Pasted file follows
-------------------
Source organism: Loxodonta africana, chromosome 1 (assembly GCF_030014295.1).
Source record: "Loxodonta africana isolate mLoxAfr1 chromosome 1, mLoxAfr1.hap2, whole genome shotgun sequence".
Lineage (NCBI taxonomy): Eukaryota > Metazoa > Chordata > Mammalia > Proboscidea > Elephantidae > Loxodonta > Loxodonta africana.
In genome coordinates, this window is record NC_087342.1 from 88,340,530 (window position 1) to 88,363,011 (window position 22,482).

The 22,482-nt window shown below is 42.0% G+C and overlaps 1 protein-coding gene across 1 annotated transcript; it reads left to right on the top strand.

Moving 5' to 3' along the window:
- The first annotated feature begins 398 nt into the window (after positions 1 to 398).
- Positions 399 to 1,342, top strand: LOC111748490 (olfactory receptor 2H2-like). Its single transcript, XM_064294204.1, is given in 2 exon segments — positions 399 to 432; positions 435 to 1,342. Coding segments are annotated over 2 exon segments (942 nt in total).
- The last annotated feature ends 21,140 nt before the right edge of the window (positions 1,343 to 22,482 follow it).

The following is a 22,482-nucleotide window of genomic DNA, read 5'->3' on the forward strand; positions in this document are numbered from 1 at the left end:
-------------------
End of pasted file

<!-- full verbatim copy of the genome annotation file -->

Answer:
Source organism: Loxodonta africana, chromosome 1 (assembly GCF_030014295.1).
Source record: "Loxodonta africana isolate mLoxAfr1 chromosome 1, mLoxAfr1.hap2, whole genome shotgun sequence".
Lineage (NCBI taxonomy): Eukaryota > Metazoa > Chordata > Mammalia > Proboscidea > Elephantidae > Loxodonta > Loxodonta africana.
In genome coordinates, this window is record NC_087342.1 from 88,340,530 (window position 1) to 88,363,011 (window position 22,482).

The 22,482-nt window shown below is 42.0% G+C and overlaps 1 protein-coding gene across 1 annotated transcript; it reads left to right on the top strand.

Moving 5' to 3' along the window:
- The first annotated feature begins 398 nt into the window (after positions 1 to 398).
- Positions 399 to 1,342, top strand: LOC111748490 (olfactory receptor 2H2-like). Its single transcript, XM_064294204.1, is given in 2 exon segments — positions 399 to 432; positions 435 to 1,342. Coding segments are annotated over 2 exon segments (942 nt in total).
- The last annotated feature ends 21,140 nt before the right edge of the window (positions 1,343 to 22,482 follow it).

The following is a 22,482-nucleotide window of genomic DNA, read 5'->3' on the forward strand; positions in this document are numbered from 1 at the left end: